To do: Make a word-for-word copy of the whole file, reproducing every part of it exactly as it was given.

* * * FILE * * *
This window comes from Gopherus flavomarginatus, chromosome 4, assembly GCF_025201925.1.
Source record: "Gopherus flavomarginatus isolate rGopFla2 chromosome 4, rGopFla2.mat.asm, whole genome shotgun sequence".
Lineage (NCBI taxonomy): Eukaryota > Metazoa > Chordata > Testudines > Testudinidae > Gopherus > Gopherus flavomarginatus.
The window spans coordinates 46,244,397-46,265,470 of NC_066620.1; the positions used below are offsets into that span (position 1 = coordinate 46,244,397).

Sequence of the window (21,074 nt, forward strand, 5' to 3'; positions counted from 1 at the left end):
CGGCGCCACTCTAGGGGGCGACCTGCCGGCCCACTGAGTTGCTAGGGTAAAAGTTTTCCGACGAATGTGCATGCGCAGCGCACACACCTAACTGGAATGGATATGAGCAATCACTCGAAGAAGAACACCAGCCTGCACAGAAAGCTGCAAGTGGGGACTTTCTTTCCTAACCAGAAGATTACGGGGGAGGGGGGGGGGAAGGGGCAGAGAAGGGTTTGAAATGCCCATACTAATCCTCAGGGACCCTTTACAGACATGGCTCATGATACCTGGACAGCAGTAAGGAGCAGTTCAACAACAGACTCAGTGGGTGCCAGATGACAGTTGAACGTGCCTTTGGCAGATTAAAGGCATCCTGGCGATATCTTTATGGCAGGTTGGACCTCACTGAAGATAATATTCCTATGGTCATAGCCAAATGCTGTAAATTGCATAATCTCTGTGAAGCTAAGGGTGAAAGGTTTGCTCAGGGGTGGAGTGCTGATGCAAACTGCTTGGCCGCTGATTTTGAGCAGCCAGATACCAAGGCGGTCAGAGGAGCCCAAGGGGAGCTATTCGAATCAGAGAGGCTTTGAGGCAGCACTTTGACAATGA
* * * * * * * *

This window comes from Gopherus flavomarginatus, chromosome 4, assembly GCF_025201925.1.
Source record: "Gopherus flavomarginatus isolate rGopFla2 chromosome 4, rGopFla2.mat.asm, whole genome shotgun sequence".
Lineage (NCBI taxonomy): Eukaryota > Metazoa > Chordata > Testudines > Testudinidae > Gopherus > Gopherus flavomarginatus.
The window spans coordinates 46,244,397-46,265,470 of NC_066620.1; the positions used below are offsets into that span (position 1 = coordinate 46,244,397).

Sequence of the window (21,074 nt, forward strand, 5' to 3'; positions counted from 1 at the left end):
CGGCGCCACTCTAGGGGGCGACCTGCCGGCCCACTGAGTTGCTAGGGTAAAAGTTTTCCGACGAATGTGCATGCGCAGCGCACACACCTAACTGGAATGGATATGAGCAATCACTCGAAGAAGAACACCAGCCTGCACAGAAAGCTGCAAGTGGGGACTTTCTTTCCTAACCAGAAGATTACGGGGGAGGGGGGGGGGAAGGGGCAGAGAAGGGTTTGAAATGCCCATACTAATCCTCAGGGACCCTTTACAGACATGGCTCATGATACCTGGACAGCAGTAAGGAGCAGTTCAACAACAGACTCAGTGGGTGCCAGATGACAGTTGAACGTGCCTTTGGCAGATTAAAGGCATCCTGGCGATATCTTTATGGCAGGTTGGACCTCACTGAAGATAATATTCCTATGGTCATAGCCAAATGCTGTAAATTGCATAATCTCTGTGAAGCTAAGGGTGAAAGGTTTGCTCAGGGGTGGAGTGCTGATGCAAACTGCTTGGCCGCTGATTTTGAGCAGCCAGATACCAAGGCGGTCAGAGGAGCCCAAGGGGAGCTATTCGAATCAGAGAGGCTTTGAGGCAGCACTTTGACAATGA